The annual Christian Unity Gathering of the National Council of Churches (USA) welcomes anyone interested in ecumenical ministry to listen and participate. This year, the meeting is May 7-8, at the Hilton Washington Dulles.
This blog is about Christian Science in Christian dialogue and community.
The technical term is ‘ecumenical dialogue.’ The Mother Church as well as local communities are in various stages of formal dialogue with Christian councils and organizations around the world. This blog is an open, transparent discussion about these relationships.We encourage you to enter the conversation by contributing your own comments after the blog postings. The Ecumenical Team of bloggers include Shirley Paulson (Committee for Ecumenical Affairs), Janet Horton, Madelon Maupin, Brian Talcott, and Maryl Walters.
I stood in front of a table displaying several books on Jesus as a historical figure that I had never seen before. These really interested me, although as a Christian Scientist I wondered whether it was really ok to be interested in and read these books, since they didn’t come from any Christian Science source.
Christian Scientists are taught to love and obey the teachings of our Master, Christ Jesus. We generally think we do – until we run into some of the difficult teachings. When he prayed that all his followers in the future would all be one, how is that possible or practical?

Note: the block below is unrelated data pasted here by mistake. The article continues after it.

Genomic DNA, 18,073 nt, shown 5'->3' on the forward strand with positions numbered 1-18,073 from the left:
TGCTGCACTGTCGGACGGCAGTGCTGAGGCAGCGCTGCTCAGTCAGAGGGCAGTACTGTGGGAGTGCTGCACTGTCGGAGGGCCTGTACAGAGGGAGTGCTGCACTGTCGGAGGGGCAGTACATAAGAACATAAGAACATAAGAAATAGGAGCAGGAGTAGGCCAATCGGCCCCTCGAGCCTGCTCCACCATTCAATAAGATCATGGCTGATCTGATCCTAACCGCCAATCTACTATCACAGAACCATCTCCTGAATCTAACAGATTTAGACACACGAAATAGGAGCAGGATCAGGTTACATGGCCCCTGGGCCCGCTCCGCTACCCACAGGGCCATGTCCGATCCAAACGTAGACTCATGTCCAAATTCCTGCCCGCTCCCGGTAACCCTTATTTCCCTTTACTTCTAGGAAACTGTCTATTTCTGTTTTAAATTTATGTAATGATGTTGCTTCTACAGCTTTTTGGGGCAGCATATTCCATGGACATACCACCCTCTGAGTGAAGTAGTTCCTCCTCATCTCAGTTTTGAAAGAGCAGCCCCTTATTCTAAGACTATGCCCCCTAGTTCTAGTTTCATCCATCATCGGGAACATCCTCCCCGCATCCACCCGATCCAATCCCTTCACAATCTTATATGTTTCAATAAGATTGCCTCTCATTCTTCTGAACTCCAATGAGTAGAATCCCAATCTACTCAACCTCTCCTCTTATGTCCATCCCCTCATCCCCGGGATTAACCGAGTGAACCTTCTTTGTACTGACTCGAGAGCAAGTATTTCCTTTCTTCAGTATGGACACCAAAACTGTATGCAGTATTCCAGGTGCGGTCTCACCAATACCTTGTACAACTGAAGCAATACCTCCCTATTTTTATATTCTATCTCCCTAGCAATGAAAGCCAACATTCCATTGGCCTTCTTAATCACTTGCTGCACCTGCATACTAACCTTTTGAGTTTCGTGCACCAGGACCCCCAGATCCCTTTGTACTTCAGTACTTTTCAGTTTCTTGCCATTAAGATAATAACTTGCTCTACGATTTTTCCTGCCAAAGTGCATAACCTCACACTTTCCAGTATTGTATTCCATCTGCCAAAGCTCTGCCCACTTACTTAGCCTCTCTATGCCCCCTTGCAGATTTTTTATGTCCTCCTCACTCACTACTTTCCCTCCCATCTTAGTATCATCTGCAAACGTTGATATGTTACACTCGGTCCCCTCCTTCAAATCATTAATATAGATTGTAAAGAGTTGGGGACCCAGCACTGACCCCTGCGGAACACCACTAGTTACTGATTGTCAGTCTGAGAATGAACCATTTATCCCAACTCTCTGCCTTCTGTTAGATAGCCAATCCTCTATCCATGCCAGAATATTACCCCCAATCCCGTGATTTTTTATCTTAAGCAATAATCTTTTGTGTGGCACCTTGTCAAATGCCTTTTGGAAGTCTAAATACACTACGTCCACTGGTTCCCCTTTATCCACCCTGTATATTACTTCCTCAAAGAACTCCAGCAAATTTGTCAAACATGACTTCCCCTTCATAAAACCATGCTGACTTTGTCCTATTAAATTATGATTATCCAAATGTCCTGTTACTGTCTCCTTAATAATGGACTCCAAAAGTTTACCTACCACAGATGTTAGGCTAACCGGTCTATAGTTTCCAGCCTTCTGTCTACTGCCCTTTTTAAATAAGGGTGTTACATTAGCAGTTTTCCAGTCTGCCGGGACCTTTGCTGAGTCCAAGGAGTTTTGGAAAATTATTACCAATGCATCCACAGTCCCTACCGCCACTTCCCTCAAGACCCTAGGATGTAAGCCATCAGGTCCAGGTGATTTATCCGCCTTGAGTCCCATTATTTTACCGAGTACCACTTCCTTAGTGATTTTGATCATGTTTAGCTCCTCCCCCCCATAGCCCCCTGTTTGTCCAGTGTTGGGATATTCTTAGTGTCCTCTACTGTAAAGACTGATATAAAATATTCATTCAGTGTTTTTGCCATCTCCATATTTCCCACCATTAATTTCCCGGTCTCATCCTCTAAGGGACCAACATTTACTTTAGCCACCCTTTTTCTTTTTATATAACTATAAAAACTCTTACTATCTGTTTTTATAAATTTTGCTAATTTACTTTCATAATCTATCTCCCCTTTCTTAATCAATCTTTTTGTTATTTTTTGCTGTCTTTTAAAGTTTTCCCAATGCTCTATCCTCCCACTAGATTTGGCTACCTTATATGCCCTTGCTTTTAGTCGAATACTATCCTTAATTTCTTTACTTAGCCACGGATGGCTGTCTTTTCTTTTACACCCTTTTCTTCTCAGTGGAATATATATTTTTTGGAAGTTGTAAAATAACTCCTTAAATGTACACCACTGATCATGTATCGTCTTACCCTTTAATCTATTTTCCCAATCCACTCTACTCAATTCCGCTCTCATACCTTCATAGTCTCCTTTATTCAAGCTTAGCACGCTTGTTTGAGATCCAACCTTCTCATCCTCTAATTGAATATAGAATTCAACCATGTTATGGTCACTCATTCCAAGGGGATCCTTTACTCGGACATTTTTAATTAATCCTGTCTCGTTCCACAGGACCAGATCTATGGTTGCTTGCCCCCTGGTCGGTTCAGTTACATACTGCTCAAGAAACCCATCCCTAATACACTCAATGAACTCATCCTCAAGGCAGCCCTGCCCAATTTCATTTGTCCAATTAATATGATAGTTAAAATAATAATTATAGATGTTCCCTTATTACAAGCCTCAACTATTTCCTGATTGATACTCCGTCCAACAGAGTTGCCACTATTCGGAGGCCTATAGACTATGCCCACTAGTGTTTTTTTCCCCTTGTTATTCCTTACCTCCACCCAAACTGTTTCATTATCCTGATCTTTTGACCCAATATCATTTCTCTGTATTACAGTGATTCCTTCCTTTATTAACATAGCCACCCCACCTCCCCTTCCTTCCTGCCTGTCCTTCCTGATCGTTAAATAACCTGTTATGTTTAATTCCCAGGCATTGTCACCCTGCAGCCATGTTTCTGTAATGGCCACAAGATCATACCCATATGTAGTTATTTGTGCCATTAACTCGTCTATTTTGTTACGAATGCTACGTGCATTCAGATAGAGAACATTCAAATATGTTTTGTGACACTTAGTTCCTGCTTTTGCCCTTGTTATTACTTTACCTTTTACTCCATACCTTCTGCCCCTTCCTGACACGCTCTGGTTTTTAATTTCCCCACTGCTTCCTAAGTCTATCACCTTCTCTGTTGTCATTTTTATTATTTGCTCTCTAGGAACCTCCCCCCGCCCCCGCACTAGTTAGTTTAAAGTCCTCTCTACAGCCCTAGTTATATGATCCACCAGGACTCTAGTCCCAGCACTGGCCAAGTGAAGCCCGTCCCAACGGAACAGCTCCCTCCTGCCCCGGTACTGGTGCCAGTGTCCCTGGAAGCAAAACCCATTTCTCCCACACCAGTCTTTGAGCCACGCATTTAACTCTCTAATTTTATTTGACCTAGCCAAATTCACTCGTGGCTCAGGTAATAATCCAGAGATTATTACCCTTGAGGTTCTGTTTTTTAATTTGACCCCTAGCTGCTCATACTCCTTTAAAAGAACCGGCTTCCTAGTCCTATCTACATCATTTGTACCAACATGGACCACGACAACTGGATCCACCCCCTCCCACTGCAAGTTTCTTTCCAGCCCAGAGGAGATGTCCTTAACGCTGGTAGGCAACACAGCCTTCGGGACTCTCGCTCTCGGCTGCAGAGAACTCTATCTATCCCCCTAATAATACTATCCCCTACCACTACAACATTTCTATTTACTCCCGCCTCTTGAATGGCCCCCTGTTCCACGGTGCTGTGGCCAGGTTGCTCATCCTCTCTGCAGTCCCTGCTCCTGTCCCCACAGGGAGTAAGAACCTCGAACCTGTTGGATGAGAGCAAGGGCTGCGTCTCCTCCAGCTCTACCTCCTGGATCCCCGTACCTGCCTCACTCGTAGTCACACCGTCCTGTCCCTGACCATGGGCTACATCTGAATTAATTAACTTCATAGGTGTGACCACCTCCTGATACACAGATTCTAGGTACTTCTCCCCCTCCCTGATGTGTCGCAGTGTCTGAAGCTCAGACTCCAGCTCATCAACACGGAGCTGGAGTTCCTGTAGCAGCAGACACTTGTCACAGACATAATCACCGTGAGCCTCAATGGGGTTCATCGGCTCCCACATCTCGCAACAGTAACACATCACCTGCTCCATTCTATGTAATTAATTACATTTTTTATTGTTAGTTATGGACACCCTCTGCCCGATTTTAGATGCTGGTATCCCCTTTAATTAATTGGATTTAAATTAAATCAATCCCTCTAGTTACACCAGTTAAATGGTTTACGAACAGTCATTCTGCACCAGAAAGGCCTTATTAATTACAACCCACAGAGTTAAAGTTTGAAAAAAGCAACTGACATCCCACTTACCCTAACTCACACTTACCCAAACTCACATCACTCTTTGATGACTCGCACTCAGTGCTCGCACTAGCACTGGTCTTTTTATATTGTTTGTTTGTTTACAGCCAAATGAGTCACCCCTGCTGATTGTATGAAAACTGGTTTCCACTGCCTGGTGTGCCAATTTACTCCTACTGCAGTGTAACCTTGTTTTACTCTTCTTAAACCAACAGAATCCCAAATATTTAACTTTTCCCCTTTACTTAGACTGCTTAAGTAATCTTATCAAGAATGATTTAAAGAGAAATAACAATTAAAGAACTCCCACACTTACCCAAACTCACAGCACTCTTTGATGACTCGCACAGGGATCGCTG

Some of the deepest debates in Christian history have arisen from the concern that Gnosticism claimed the spiritual perfection of creation and excluded the sacrificial role of Jesus as the Savior. Indeed, why would the world need Jesus, if we were already living the perfection of the kingdom of God? Why do Christian Scientists claim such an important relationship to Jesus, our Savior?
It was humbling to be rubbing shoulders with so many Christians who are thinking so deeply about the essence of “primitive Christianity,” who are willing to exchange old doctrines for new, and who authentically live their lives modeling non-violence.
Making friends with clergy of other faiths has led to some of the richest experiences of my life. These colleagues and friends have not only have enriched my life, but challenged me to articulate Christian Science and live my faith in deeper ways to help them and others.
I confess I have felt defensive about my religion. I have wished denominational boundaries would stop cutting me off from useful relations with those of other religious beliefs. Thanks to a new idea about denominations, I can respect others and feel better respected within my denominational family.
I couldn’t help wonder if I was thought of as an insider or outsider. I was comforted to realize Christians all around me in that room were pondering the meaning of Jesus’ words, “do not forbid him.” Jesus distinguished between those who followed “us” (the in-crowd) versus those following “him” (the name casting out demons).
I was moved by the boldness and compassion I heard from the speakers at the Christian 21 gathering in Phoenix last month. They asked what the teachings and example of Jesus say that are most essential to following him and how these essentials effect the future of Christianity.
There is a wonderful upcoming opportunity to work with other Christians on the serious issue of prison reform—where we can make a difference. Each year the National Council of Churches joins with other organizations to sponsor the Ecumenical Advocacy Days (EAD) in Washington, D.C. This will be the 13th annual gathering of Christians being held April 17 to 20, 2015. Entitled,Breaking the Chains, the focus this year is to better understand the issues—and speak to our members of Congress—regarding prison reform.